Dir. by Bobby Farrelly and Peter Farrelly - 1 hr. 49 min.
by Clayton Hollifield
It's been a while since I've watched the original "Dumb and Dumber," but that's another problem for another time. I remember liking it a lot. All things considered, even though I was not in the right frame of mind to laugh, I had an expiring free movie ticket that had to be used, and "Dumb and Dumber To" is what I chose to use it on. I don't regret that choice at all. Was this as good as the original? Not exactly. But it was still pretty funny, and wasn't just a re-hash of what came before (although it's been long enough since I've seen the original I could be off on that).
Twenty years have elapsed since Harry (Jeff Daniels) and Lloyd (Jim Carrey) were seen last, but they haven't changed much. Lloyd has apparently spent the last two decades in a mental institution, mute and wheelchair-bound, while Harry has been visiting him every week like clockwork. When Harry tells Lloyd that he's going to have to stop visiting because of a medical problem, Lloyd snaps out of his fugue to reveal that the entire psychiatric stay has been one long joke on Harry. They agree that it was super-funny. But Harry needs a kidney, and after some stuff happens, he discovers that he has a daughter, from whom he might be able to get one from. So Harry and Lloyd set out on the open road to track down Harry's long-lost daughter, which leads them to the KEN Conference (like Ted Talks).
I'll be honest - the first third of "To" wasn't fantastic. It was okay, but it involved a lot of call-backs to the original film. Once that's over with, and the film starts to try to stake out new comedic territory, it gets a lot better. Yes, that's kind of relative, because you're going to have to find fart jokes, slapstick humor, and nearly-psychotically self-destructive stupidity to be funny, but I do, so we're all good here. It's not called "Smart and Smarter: Deep Conversations with Brilliant Minds," so no complaining about the level of the humor. You knew what you were getting into the second you selected this film for viewing. As with many comedies of this nature, the plot is largely just an excuse to string together some funny ideas, and a road trip is a nearly ideal framework to string together funny ideas (like "Bad Grandpa" did, as well).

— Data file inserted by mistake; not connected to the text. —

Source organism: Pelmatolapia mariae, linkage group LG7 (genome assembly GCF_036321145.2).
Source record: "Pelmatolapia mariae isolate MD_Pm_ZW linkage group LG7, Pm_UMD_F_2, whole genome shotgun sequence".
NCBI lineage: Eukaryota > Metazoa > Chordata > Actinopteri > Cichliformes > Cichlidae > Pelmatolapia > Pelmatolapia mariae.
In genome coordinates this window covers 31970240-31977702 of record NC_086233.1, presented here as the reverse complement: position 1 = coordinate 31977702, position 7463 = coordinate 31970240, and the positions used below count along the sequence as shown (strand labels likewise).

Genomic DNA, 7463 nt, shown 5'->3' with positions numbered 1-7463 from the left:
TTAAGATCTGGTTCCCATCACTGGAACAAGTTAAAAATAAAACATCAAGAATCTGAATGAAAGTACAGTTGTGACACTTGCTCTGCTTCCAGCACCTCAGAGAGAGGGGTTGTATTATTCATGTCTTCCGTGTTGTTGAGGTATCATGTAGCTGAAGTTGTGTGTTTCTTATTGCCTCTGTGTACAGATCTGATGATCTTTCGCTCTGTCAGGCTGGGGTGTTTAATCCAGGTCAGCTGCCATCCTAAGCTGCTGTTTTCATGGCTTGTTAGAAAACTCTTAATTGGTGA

Jeff Daniels and Jim Carrey are really funny together. Carrey, in particular, provides a couple of the greatest "no way" reactions I've ever seen. Rob Riggle has a pair of decent-sized roles in the film (he plays twins), and is a really good foil/target for Harry and Lloyd. Rachel Melvin plays Harry's daughter with an idiotic zeal that's appealing and good-natured, nearing what Anna Faris has done with the bubble-head role in several movies. Honestly, once the movie gets out of the throwback section and starts moving forward, everyone does a good job with what they've got to work with.
It's hard to analyze or talk seriously about a movie that involves locking someone in the back of a hearse with a pair of fresh farts for company. The bottom line is whether or not the movie is funny (it is), and in the case of a sequel, whether it's a worthy addition to the franchise (which it is, even if it's not quite as good as I remember the original being). It's a lot of fun watching Jim Carrey just being a raging asshole idiot again, it's fun watching Jeff Daniels in on it, and it's fun watching them double-team Rob Riggle when he tries to butt heads with them. This movie could have been much, much worse, and that's something that you have to remember. It took twenty years to get all of the important people on the same page, and in that span of time there was spin-off that no one wants to remember. So the fact that a pretty decent second "Dumb and Dumber" exists is pretty awesome in itself.
3 / 5 - Theatre